The flip side is that many of the arts you have listed (especially MMA) are incredibly hard on the body. Starting them at age 28 might have you badass for a couple years and then barely able to do anything later due to injury. Karate (at least the kind I study) is much easier on the body and there are many students in my school well into late middle age that can still move very well. I'm only studying it as a distraction, but I do think that if I really wanted to be serious about feeling able to "handle myself", I could do so even as a 30-something.
posted by ch1x0r at 12:36 PM on March 22, 2009 [1 favorite]


28 is absolutely not too old. My instructor's father started training when the studio I train at opened back in 1996, when he was in his late 50s. Thirteen years later, he's a third degree black belt that I would not want to tussle with for any reason.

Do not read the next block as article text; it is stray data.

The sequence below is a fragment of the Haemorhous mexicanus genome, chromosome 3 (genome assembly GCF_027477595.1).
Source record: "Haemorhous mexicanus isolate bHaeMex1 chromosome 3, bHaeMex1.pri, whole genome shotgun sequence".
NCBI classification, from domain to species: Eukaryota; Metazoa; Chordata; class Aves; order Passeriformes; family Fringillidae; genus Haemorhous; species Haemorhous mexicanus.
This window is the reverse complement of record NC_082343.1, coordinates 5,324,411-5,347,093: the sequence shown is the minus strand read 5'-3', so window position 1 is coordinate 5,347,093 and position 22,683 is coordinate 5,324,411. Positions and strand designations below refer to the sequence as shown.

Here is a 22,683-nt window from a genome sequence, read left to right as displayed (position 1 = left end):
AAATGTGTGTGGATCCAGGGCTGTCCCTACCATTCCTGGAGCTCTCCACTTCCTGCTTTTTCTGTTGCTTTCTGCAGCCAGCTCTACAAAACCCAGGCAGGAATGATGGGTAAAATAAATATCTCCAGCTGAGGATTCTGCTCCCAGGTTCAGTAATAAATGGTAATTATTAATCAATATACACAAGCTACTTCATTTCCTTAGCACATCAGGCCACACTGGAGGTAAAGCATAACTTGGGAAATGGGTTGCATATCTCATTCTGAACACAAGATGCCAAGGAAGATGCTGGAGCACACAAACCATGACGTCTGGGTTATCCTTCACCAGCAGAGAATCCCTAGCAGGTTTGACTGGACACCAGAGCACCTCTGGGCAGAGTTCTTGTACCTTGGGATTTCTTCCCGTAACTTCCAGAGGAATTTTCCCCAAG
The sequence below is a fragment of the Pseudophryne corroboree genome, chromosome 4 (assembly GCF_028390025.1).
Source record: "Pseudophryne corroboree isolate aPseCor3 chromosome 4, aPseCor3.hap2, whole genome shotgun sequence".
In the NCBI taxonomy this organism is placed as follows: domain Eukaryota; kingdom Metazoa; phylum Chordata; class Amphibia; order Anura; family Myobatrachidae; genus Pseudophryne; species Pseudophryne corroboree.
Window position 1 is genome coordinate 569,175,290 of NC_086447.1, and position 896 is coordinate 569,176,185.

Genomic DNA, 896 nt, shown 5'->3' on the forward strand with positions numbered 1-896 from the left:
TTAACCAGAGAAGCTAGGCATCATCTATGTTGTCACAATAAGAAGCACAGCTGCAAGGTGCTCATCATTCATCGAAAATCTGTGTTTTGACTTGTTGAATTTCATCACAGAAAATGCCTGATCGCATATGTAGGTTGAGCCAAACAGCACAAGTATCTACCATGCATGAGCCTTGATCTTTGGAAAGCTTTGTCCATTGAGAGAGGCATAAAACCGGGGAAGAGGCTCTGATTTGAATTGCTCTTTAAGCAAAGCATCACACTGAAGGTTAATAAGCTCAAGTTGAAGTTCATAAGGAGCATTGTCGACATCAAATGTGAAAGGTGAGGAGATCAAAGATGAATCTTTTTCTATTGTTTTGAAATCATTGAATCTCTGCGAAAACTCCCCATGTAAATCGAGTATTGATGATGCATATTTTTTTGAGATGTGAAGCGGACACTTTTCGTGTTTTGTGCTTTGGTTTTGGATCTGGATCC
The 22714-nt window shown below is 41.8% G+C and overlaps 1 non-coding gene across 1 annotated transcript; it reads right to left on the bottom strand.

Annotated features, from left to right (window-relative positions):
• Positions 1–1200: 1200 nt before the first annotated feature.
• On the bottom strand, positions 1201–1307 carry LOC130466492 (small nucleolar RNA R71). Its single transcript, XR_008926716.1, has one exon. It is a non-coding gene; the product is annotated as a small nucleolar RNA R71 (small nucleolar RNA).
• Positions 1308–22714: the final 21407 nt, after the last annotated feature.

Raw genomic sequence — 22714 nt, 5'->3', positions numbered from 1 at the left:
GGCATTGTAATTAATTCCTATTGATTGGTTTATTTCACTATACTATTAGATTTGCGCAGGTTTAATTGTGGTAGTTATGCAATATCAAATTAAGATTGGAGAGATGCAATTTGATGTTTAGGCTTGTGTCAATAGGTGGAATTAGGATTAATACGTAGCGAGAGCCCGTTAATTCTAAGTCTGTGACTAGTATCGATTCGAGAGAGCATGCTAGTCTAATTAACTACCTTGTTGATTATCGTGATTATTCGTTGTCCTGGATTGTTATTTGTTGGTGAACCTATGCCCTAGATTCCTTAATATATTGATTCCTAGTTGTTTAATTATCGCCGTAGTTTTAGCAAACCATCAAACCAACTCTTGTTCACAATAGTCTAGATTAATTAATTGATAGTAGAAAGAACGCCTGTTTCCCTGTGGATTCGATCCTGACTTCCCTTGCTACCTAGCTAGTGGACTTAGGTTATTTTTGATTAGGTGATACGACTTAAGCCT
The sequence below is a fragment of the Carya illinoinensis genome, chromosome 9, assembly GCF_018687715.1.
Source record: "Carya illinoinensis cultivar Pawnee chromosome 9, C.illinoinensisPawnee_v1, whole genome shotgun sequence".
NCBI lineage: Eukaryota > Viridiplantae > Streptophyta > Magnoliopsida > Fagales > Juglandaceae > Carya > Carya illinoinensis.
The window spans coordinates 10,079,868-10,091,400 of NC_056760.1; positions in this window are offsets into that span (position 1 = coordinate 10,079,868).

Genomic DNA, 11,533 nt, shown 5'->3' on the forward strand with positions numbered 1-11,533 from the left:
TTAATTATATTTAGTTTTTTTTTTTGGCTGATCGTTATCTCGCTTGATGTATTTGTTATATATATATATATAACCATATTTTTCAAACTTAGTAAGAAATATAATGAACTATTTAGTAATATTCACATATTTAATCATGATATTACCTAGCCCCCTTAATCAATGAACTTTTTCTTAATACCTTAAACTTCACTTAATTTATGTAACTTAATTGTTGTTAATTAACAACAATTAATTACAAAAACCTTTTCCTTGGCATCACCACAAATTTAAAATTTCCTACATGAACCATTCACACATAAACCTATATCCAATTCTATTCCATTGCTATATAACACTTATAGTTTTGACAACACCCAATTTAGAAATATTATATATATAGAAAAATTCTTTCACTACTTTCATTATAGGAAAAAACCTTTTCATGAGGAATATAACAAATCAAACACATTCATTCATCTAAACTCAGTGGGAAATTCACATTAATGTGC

If you're curious, I study American Kenpo, which is as good a self defense art as you're going to find.
posted by phaded at 1:10 PM on March 22, 2009



by effective, I mean confidently handle myself.


Do you mean in street fighting? In real life the skills you get from martial arts best work in a martial arts framework: rules, set expectations, one on one, plenty of room, no weapons, respect for your opponent, etc. These things dont exist in self-defense. Sport fighting is a sport.

If youre really interested in self-defense you'll find that as you research it that "confidently handle myself" rarely means jumping on a table and doing an impressive Hollywood flying kick as much as it means being able to talk down an aggressive person, being aware of your surroundings, living a low-risk life, and knowing when to run away. Or action is limited as doing an unexpected groin kick and then running away. Not to mention pepper spray beats badassness everytime.